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Young female assembly members strive to change male-dominated political culture

  • June 21, 2018
  • , Nikkei
  • Trending@Japan

Japan has one of lowest rates of female representation in political office. According to the latest survey, it ranks 165th out of 193 countries in percentage of female lawmakers. Nevertheless, the stories of the following young women offer a glimmer of hope. According to Nikkei (6/5), many young female lawmakers are striving to change the current situation where men dominate politics. They are hoping to become role models for other young women and encourage them to enter politics.

 

Chiaki Kodama (29) worked as a stylist at her mother’s hair salon in Takahama, a town on the southwest coast of Fukui Prefecture. One day she learned from her brother that there were so few candidates for seats on the municipal assembly that all were elected without a vote.  Most assembly members were in their 50s to 70s. This struck her as an unhealthy situation. She decided to run three years ago.  With no political experience and a war chest of only one million yen (half of which was a loan from her brother), she mounted a campaign. She won a seat, collecting the fourth largest number of votes. She proved a quick learner. Her middle-aged and older peers sometimes don’t like her outspokenness, but that doesn’t faze her. Her town is dependent on KEPCO’s Takahama Nuclear Power Plant. “Nuclear power will eventually be replaced by other energy sources,” she says. “I’m in my 20s. I want to start thinking about responsible policies for the sake of our children’s future.” 

 

Sayo Honme, 36, is a member of the Taito Ward Assembly in Tokyo. She is the head of Women Shift, a group of young female lawmakers who aim to increase the number of women in politics. Every two months the group holds workshops to discuss such issues as how to present issues in an easy-to-understand manner to voters. Honme was elected to the assembly seven years ago with the goal of “realizing a society where it is easy to raise children.” At the time the assembly was dominated by men. “There were many unspoken rules,” she says. “Young women were looked down on. I was isolated and no one taught me anything. I didn’t know how things worked and I wasn’t even close to being able to establish childcare support policies.” She was reelected in 2015, but many of her female colleagues became fed up and left politics. She decided to connect with her former colleagues in order to create an environment where women can run for reelection and return to politics. That was the genesis of Women Shift. After three years the group counts more than 30 members across Japan.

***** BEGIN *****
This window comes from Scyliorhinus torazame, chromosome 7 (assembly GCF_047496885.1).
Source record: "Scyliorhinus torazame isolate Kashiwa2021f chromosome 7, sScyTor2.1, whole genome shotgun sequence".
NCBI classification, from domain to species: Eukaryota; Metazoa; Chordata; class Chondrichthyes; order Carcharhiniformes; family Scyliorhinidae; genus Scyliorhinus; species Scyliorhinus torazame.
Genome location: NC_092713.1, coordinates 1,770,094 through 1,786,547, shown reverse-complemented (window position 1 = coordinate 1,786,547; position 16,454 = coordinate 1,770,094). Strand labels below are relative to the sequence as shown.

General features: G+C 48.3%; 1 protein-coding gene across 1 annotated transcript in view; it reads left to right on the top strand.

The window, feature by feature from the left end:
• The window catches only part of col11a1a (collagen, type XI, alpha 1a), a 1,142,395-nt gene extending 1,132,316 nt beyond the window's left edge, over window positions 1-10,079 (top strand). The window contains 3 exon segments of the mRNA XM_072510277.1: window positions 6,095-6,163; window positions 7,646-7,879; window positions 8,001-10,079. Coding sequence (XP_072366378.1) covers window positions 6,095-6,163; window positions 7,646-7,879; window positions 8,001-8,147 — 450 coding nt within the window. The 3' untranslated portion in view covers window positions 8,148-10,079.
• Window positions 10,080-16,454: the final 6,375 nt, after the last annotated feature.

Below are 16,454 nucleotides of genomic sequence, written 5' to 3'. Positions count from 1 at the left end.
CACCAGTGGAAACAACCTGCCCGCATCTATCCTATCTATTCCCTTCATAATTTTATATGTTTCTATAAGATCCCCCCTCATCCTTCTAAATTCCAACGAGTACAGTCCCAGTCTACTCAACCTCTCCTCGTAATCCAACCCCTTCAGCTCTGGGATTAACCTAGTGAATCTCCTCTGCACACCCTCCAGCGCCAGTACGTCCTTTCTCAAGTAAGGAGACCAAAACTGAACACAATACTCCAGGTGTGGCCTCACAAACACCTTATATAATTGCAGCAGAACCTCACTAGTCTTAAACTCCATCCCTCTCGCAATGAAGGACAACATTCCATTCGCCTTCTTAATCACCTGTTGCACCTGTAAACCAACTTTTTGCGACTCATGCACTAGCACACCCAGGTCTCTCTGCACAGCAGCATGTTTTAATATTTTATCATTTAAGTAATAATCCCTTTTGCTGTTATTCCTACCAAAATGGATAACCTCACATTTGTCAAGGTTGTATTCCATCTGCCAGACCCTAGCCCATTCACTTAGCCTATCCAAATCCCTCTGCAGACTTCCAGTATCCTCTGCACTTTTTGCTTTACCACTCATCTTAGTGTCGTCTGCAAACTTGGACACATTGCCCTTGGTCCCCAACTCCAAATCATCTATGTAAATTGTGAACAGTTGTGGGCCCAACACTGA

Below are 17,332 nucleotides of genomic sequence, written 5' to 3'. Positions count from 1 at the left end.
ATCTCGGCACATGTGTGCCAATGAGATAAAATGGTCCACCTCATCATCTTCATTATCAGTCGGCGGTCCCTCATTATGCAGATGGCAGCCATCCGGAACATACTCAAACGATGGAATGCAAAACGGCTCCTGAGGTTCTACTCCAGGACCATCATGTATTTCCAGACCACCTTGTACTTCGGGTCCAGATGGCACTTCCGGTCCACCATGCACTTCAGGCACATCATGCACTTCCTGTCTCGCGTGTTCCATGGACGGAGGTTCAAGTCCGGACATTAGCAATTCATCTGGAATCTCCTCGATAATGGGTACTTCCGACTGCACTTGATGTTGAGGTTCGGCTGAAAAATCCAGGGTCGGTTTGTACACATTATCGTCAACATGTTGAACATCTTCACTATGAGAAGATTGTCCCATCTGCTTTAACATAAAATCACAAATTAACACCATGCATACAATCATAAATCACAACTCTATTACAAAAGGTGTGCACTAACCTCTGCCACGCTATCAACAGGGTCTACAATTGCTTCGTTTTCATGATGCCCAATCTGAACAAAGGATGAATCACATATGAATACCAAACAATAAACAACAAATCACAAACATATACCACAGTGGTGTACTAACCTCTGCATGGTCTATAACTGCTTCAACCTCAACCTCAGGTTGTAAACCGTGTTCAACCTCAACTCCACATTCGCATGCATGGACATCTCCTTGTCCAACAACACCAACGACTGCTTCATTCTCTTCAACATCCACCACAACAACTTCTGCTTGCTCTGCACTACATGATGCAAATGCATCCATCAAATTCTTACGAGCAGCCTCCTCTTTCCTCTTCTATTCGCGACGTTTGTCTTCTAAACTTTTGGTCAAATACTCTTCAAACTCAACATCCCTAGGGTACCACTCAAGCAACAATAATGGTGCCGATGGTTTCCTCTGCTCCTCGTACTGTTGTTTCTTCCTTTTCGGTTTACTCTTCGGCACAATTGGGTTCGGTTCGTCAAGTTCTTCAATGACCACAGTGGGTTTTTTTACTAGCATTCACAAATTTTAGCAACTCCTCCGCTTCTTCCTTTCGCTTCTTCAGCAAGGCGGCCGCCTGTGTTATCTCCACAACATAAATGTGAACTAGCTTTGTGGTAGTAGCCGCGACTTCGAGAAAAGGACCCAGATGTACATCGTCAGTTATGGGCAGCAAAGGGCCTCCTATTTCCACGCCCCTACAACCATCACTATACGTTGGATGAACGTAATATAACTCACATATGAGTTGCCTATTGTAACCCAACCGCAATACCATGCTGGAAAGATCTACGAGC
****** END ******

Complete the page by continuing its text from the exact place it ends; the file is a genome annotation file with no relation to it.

Ayumi Miyazato, 39, is a member of the Chatan Town Assembly in Okinawa. After she gave birth, the assembly agreed to allow her to take maternity leave. Her salary was not reduced based on the judgment that although she was absent from assembly sessions, she was still working as a legislator. Her colleagues helped her in various ways to make it easier for her to continue to work. Until her daughter turned one this spring, she took the child to work with her. Since bringing children to the assembly hall is prohibited, she hired a babysitter to look after her in a waiting room in the assembly building. All 18 assembly members agreed to let her use the room for childcare. During recess, she would go to the waiting room to breastfeed her daughter. One male legislator kindly told her: “Children should be raised by society as a whole.” Miyazato is grateful to them. Now her daughter goes to nursery school, so she no longer needs to take her to work. Through her own experience as a mother, she hopes to create a system where people can bring their children to the assembly to observe sessions and feel closer to politics.

 

According to Nikkei, local assembly members are allowed to have side jobs under certain conditions and candidates don’t need as much campaign money as those in national politics. In fact, the hurdle to run in local elections is not that high. However, the percentage of female legislators remains at about 10% both in the Diet and local assemblies. One reason is the stereotypical idea in Japan that “politics is a man’s world.” The paper wrote that women, even if they have passion or talent, will not run for election unless there is a good working environment. The household burden tends to be higher for women than men because they are expected to do housework, raise children, and take care of their parents. Whether Japan will be able to improve its ranking for female political representation hinges on whether it will become common practice for women to enter politics. Creating a system and facilities that enable women to achieve work-life balance will be essential to that end.

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